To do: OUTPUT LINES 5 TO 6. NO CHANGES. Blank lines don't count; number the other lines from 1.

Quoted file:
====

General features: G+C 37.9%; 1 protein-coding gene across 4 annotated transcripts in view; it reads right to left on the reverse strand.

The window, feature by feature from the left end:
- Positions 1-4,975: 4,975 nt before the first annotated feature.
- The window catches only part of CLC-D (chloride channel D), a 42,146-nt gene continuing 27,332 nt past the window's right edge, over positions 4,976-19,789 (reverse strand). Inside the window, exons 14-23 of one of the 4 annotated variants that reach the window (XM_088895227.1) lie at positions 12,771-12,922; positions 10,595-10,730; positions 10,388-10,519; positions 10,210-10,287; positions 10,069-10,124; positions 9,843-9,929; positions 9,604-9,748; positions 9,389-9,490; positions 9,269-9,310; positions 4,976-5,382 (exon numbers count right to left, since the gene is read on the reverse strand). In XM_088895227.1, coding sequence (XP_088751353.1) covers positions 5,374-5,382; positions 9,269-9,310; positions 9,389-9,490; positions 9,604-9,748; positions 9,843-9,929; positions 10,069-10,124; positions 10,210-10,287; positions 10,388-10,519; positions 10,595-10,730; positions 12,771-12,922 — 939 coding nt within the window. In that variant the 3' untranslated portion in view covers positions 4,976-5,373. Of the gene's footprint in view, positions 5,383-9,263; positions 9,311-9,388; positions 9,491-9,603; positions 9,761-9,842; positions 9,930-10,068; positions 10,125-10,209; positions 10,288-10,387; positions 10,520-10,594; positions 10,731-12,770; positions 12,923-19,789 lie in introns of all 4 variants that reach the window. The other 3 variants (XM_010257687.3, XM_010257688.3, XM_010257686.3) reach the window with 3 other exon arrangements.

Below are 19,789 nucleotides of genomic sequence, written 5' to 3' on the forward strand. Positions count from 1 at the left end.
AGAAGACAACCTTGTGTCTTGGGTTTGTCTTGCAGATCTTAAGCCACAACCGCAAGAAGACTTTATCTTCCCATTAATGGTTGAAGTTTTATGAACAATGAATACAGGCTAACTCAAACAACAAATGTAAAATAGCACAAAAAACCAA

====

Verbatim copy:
Below are 19,789 nucleotides of genomic sequence, written 5' to 3' on the forward strand. Positions count from 1 at the left end.
AGAAGACAACCTTGTGTCTTGGGTTTGTCTTGCAGATCTTAAGCCACAACCGCAAGAAGACTTTATCTTCCCATTAATGGTTGAAGTTTTATGAACAATGAATACAGGCTAACTCAAACAACAAATGTAAAATAGCACAAAAAACCAA